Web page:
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Bulls on Wall Street: Stop Guessing. Start Trading.

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How many times has this happened to you: You trade your butt off in the morning, and by 11am you end up in the red. Maybe it was because you broke your trading rules or maybe it wasn’t and it was just one of those days. You woke up this morning to make some money, not to go to lunch in the red. You start going on the hunt for some trades to get you in the green.

Almost any setup looks attractive you, and you end up putting on three new positions. 2 of them fail, and one works. You think to yourself, okay “one of them worked, so I just need to hit that setup again.” You try that setup again, and it fails. Just like that your normal sized red day, got twice as bad, and you are even more pissed off than before.

Putting on new positions after 11am for day trades  is usually a terrible idea. Here are 5 reasons why you shouldn’t open any new positions after 11am, especially if you are in the red:

1. Chop

After 11am, sometimes as early as 10:30am EST, stocks become very choppy. You rarely have clean follow through on the most explosive, high probability trading setups. Most stocks during this time are range bound, and breakouts and breakdowns will very rarely play out. It is fine to manage open positions during this period, but putting on new positions is almost always a bad idea. The most explosive day trading setups occur at the market open, from 9:30am-11am, and also during the close, from 2PM-4PM.  

2. Low Liquidity

One of the reasons stocks become choppy during this period is that their volume dies down significantly during this period. Low liquidity periods rarely have breakouts that work, because there is not much volume that comes in at the breakout spot. On the contrary, market makers and algos will usually put big short orders right above intraday breakout spots during the middle of the day. They trap suckers who are buying the breakout and leave them holding the bag. The spreads usually widen this period as well, which means you are likely to get more slippage entering and exiting your positions, and will have trouble trading larger size.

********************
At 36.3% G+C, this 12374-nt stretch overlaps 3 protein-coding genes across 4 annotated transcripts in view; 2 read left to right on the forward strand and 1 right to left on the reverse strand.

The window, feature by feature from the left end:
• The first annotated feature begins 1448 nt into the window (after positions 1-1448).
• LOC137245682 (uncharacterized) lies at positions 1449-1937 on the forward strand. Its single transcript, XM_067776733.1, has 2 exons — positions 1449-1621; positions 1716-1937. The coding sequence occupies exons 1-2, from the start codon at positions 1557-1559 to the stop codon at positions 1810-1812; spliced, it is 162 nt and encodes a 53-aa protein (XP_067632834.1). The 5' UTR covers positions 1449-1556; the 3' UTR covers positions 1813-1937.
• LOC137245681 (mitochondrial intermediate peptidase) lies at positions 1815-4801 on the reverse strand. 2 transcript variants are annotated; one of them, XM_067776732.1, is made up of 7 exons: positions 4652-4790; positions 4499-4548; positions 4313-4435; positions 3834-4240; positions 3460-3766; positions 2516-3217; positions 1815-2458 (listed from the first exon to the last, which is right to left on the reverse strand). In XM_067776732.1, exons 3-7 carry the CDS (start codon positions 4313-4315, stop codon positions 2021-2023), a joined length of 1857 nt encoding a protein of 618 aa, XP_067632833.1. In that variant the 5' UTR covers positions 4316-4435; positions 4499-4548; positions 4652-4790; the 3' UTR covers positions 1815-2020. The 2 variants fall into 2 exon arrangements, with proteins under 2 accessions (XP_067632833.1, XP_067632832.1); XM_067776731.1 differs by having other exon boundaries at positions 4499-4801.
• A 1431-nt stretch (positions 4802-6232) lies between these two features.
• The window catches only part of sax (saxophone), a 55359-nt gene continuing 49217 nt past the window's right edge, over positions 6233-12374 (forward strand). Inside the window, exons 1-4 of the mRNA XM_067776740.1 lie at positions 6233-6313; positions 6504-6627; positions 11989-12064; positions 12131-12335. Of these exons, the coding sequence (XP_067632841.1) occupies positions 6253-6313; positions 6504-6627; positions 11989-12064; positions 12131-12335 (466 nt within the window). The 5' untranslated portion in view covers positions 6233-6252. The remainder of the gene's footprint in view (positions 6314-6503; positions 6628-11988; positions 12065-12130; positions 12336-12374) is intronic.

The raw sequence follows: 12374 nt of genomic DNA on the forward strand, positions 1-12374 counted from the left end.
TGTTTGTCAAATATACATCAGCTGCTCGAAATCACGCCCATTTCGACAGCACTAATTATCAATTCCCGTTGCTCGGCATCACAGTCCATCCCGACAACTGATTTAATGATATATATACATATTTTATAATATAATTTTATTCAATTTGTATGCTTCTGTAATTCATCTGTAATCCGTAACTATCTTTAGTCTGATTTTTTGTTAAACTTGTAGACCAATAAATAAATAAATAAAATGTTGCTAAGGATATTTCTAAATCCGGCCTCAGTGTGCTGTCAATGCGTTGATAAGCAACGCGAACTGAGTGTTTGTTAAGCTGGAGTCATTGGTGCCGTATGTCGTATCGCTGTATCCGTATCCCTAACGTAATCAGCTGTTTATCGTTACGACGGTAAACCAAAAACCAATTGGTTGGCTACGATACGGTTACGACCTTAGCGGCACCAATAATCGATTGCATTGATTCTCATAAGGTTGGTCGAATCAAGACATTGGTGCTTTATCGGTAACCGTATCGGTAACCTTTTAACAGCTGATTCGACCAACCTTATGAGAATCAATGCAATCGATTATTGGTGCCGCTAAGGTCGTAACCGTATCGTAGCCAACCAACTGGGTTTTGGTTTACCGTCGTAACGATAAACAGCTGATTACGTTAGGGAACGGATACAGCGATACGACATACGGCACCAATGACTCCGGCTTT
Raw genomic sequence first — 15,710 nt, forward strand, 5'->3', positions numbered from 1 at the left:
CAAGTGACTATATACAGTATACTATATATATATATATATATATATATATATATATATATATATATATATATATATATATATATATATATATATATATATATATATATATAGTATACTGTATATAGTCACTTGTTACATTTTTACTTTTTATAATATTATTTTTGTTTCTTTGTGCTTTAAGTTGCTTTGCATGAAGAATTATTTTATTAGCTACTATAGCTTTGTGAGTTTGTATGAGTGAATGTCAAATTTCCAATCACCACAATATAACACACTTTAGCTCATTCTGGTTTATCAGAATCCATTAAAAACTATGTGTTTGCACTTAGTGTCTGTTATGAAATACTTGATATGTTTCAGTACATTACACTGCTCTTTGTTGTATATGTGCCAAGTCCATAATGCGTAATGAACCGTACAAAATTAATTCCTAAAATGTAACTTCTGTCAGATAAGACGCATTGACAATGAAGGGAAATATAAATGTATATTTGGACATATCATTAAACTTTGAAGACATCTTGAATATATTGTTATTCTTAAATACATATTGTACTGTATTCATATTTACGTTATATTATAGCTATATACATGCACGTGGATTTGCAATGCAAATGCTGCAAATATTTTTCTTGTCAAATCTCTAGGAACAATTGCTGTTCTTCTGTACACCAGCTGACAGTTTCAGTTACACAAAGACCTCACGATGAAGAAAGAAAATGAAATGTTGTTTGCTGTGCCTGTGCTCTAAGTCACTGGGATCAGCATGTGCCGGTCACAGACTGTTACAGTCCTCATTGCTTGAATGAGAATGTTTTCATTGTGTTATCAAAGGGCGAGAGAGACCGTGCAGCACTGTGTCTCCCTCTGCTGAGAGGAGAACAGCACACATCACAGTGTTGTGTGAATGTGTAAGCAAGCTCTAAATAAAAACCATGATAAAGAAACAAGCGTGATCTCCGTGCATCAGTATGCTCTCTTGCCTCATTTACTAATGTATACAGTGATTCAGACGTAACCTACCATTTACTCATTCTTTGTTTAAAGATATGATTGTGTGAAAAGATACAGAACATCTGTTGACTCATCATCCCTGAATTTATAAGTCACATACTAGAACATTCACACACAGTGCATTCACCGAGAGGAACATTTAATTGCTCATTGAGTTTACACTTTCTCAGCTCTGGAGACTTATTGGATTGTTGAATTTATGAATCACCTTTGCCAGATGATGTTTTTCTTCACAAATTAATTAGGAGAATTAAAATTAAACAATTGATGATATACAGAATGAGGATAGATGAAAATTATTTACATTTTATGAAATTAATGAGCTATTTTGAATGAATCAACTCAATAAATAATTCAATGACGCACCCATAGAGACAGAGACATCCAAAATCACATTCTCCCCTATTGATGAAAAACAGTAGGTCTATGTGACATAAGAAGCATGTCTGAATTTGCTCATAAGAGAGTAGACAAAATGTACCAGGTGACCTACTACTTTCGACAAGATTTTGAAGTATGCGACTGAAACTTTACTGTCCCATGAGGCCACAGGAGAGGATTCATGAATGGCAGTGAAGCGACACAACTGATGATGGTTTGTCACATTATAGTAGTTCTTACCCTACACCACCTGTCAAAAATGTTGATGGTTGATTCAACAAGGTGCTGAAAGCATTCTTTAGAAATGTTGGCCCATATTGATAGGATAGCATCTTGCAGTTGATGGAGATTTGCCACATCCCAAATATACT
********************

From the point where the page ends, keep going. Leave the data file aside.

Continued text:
3. Give Back Profits

As discussed in the intro, more often than not the middle of the day is just a time where you will give back your profits from the morning, or just make a red day even worse. It is not the time to make a green day more green, or to turn a red day into a green one. If you are red on the day, the middle of the day is the best time to call it quits and move on to something else. The next morning is the time to make back the money you lost. You will have a clearer head and fresh opportunities in front of you.

4. Energy Drain

Mid-day trading is extra exhausting. There are setups you can use to trade in the middle of the day, but they usually take longer to play out. For example, at the market open a stock can take as little as 10 minutes to make a 5% move. In the middle of the day, the stock will probably take 1 or 2 hours to make the same sized move. Let’s not forget that these moves have a much lower probability of occuring as well. When you end up trading the middle of the day you end completely exhausted by the late afternoon. If you have another job or other business to work on, you will often regret trading in the middle of the day.

5. Chain You To A Computer

At the end of the day we are all trading for freedom. When you open new positions in the middle of the day you chain yourself to the computer during the most boring part of the trading day. Why would you chose a 8 hour work day that may even pay worse than a 3 hour work day (including pre market research)? If you do like trading the afternoons, use the middle of the day to get away from your screens, and just come back a 1PM or 2PM.

There is no need to stay in front of the screens longer than you have to, especially when there is a low probability of you actually making money from the time that you put in. Remember that trading is a game where you do not get paid from showing up. You do not guarantee yourself making more money by trading more.   

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About Kunal Desai

Kunal Desai is the Founder and Lead Instructor at Bulls on Wall Street. Since 2008, Kunal has helped thousands of traders reach their trading goals through his unique live trading courses. Kunal is a day trader by day and industry leading instructor by night.

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